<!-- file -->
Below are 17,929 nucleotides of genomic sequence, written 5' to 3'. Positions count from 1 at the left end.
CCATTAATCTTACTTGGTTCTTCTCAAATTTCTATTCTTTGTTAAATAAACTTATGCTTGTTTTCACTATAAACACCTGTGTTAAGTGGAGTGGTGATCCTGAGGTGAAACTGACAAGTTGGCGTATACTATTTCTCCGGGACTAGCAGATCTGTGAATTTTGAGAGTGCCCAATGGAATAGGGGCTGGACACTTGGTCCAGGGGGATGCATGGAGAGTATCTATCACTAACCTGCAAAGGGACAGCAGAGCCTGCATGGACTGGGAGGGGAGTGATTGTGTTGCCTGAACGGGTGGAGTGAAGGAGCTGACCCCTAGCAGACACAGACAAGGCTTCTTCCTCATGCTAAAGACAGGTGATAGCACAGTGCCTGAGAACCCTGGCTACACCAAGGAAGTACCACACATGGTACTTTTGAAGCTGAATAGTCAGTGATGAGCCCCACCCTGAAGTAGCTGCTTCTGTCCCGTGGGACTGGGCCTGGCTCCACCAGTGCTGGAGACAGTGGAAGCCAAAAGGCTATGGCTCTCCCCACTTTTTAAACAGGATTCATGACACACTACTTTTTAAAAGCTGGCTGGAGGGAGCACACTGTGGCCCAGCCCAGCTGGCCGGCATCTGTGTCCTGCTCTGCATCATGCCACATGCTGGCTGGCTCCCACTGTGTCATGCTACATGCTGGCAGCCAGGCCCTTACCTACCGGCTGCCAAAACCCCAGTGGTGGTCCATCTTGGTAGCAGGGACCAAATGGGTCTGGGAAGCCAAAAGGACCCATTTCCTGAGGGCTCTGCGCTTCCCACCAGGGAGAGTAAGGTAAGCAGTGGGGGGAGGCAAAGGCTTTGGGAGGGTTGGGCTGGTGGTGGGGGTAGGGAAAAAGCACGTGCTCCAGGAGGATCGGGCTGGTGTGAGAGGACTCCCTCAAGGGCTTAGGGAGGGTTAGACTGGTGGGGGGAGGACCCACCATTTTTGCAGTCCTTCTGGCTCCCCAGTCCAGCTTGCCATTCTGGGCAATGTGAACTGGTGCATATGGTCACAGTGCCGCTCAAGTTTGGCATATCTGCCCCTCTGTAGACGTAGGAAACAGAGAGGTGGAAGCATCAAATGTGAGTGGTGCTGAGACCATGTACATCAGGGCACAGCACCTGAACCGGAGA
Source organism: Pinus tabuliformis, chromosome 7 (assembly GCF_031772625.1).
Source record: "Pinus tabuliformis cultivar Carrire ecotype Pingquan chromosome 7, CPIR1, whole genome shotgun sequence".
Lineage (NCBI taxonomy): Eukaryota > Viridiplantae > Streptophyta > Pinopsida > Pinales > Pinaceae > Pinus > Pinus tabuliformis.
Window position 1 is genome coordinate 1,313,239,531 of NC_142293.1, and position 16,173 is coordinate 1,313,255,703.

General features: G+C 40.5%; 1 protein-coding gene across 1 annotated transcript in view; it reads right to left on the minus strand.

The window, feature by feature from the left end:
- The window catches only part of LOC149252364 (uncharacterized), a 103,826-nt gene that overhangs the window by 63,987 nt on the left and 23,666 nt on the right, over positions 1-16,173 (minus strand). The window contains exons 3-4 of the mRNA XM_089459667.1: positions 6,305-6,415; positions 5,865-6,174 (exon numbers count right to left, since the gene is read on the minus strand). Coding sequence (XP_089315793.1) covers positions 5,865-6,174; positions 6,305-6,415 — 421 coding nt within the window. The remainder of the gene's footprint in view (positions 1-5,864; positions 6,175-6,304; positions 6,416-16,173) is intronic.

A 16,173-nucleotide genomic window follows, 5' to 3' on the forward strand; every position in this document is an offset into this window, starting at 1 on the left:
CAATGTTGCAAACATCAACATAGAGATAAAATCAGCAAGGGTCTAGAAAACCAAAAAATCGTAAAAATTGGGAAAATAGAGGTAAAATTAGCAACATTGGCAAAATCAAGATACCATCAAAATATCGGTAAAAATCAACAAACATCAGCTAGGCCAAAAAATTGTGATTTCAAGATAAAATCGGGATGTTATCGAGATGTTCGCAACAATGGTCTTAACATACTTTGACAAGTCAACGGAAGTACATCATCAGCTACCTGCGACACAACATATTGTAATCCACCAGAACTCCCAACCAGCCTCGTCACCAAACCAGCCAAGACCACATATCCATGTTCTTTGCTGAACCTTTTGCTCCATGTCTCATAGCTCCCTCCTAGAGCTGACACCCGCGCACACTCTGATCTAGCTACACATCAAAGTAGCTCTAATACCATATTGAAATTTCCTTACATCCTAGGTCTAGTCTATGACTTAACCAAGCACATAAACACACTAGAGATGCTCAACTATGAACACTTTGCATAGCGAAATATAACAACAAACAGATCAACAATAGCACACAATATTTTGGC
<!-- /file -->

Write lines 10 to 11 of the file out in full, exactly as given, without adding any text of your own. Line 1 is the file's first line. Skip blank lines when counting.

A 16,173-nucleotide genomic window follows, 5' to 3' on the forward strand; every position in this document is an offset into this window, starting at 1 on the left:
CAATGTTGCAAACATCAACATAGAGATAAAATCAGCAAGGGTCTAGAAAACCAAAAAATCGTAAAAATTGGGAAAATAGAGGTAAAATTAGCAACATTGGCAAAATCAAGATACCATCAAAATATCGGTAAAAATCAACAAACATCAGCTAGGCCAAAAAATTGTGATTTCAAGATAAAATCGGGATGTTATCGAGATGTTCGCAACAATGGTCTTAACATACTTTGACAAGTCAACGGAAGTACATCATCAGCTACCTGCGACACAACATATTGTAATCCACCAGAACTCCCAACCAGCCTCGTCACCAAACCAGCCAAGACCACATATCCATGTTCTTTGCTGAACCTTTTGCTCCATGTCTCATAGCTCCCTCCTAGAGCTGACACCCGCGCACACTCTGATCTAGCTACACATCAAAGTAGCTCTAATACCATATTGAAATTTCCTTACATCCTAGGTCTAGTCTATGACTTAACCAAGCACATAAACACACTAGAGATGCTCAACTATGAACACTTTGCATAGCGAAATATAACAACAAACAGATCAACAATAGCACACAATATTTTGGC